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Big year for local beer

Full Beard Brewing celebrates milestone and introduces new tall cans

Timmins' own craft brewery, Full Beard Brewing, celebrated a milestone on Tuesday, as the 100th batch of beer made in 2017 made its way into the tanks.

"Basically we called it '100 grey whiskers' as a joke, because it has given us a lot of white hair from doing a lot of brewing, learning, and understanding," explained owner and founder Jonathan St. Pierre.

To put '100 batches' into perspective, it translates to about 120,000 litres of beer. 

"The beer has to go somewhere, and obviously the city of Timmins is consuming it, so it's been good," he said.

Full Beard's facility on Rea Street South is also currently doing some contract brewing for the 'WhiskeyJack Beer Company', a new brewer setting up shop in Haileybury.

"It's given us some extra momentum."

For a young pup on the craft brewing scene, the 100th brew of the year is quite an accomplishment.

"It's huge. To do a hundred in the first seven months, that's a lot. It's more than I forecasted when we first looked at trying to do some brews. We've really surpassed a lot of the expectations. We've got ten employees now, part-times to full-times, but we're making work for people out there who, maybe worked other jobs and maybe didn't like it and wanted to do something different. They can always move up. There's always new things to learn, from kegging to canning to doing events. It feels really good to be able to reach this milestone," said St. Pierre.

St. Pierre says Full Beard is now on tap at more than ten establishments around the city, including some popular chain restaurants, which has been great for local exposure. Looking beyond the city limits, St. Pierre and his team just returned from the popular Smooth Rock Falls Truck Fest, and from the drag races in Wawa the previous weekend, both of which were big successes in terms of expanding the potential customer base.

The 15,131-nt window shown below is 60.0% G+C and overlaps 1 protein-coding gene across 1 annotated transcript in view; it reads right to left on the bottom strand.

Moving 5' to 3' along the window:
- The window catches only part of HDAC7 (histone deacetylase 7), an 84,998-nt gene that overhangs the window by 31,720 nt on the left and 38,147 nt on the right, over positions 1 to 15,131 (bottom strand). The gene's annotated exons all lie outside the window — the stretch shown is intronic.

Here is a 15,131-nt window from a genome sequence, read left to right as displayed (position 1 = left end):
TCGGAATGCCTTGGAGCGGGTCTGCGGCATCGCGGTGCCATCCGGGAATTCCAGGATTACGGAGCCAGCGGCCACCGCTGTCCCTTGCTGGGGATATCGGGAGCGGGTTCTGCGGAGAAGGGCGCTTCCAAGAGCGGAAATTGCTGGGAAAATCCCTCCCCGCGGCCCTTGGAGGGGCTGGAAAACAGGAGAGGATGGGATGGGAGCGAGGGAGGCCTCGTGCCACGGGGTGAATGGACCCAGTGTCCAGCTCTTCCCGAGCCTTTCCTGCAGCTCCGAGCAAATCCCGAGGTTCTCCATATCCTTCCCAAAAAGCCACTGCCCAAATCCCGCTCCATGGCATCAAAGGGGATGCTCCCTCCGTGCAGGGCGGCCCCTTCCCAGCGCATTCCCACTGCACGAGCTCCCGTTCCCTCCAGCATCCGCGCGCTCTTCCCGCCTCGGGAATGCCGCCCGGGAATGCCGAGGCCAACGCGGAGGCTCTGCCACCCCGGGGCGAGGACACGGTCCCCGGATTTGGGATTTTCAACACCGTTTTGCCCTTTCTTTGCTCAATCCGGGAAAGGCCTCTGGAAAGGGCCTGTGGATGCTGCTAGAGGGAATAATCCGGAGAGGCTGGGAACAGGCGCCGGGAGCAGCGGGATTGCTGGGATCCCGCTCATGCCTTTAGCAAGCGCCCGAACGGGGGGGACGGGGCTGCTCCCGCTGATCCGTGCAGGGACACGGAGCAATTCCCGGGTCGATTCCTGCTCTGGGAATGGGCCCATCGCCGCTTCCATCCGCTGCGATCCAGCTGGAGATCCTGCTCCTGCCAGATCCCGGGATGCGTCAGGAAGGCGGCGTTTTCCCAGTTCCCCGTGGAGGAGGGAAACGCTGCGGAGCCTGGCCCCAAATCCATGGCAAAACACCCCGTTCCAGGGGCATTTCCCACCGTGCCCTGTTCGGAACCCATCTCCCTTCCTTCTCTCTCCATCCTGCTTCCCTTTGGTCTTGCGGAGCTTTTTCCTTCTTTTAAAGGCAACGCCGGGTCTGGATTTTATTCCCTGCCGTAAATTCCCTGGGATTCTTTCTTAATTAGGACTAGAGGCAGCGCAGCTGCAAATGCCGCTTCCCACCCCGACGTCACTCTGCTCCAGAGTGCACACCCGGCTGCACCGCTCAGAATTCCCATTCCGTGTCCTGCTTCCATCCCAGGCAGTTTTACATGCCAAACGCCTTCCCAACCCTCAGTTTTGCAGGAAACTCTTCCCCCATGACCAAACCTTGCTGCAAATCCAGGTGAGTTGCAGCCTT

"People are getting used to it. Not everybody's going to be a fan right off the hop, but they're trying it. They're willing to diversify their tastebuds," he said.

Full Beard is also available at four establishments in Sudbury, one in Espanola, and likely soon at a few in North Bay. They have also been asked to attend several other events around the province, as far away as Pembroke.

It was about three years ago when St. Pierre developed the idea to brew in Timmins.

JSP at workSt. Pierre is more than happy with the progress of the brewery in its first full year of operation. Andrew Autio for TimminsToday

"Over that course of time it was a lot of visiting places, talking to different people, making friends with new and craft breweries in the region and down south. It got me going. I worked at The Beer Store for 15 years, and started selling craft beers and tasting them. It's a totally different taste. You're getting good quality beers and you know what you're getting in it. The 'big guys' out there, they have some nice beers that they do make, but I find its just 'plain Jane' across the board, whereas you're getting diversity with us, and craft brewers in general," he said.

Another major development occurring recently for Full Beard is the release of 473 milileter cans, also known as tallboys.

The 'Bearded Prospector' cream ale, 'Aussie, Aussie, Aussie, Eh, Eh, Eh' Australian Ale, and the '5 O'clock Shadow' pale ale can be purchased in house in addition to the loveable jugs known as growlers. St. Pierre is hoping to eventually see Full Beard sitting on shelves across the province, but isn't rushing anything.

"It is in our minds. We're taking baby steps first. We just started getting the cans for the consumers now. I think we're going to see where our trends will be. Will we sell less growlers? More cans? Or an even split? We're going to test out the market before we jump into it. We've already had talks with the LCBO and The Beer Store, but it probably won't be here, in town, but more throughout the region like Kirkland Lake and New Liskeard. Perhaps in agency stores as well, in camping and cottage areas, they can facilitate and have our beers there. But really, I'd like to have people come to our store and buy locally here, it's better for us," he said.

The cans cannot be consumed in the tap room, as regulations state that beer can only be served in 12-ounce glasses on site, but the empties can be returned to The Beer store.

The brewery recently added an additional tank, and is kicking production into top gear after a busy summer flurry.

"We need to brew more. After Stars and Thunder, and Rock on the River, Wawa, and Smooth Rock, I depleted my inventory of beers. We're just playing catchup," said St. Pierre.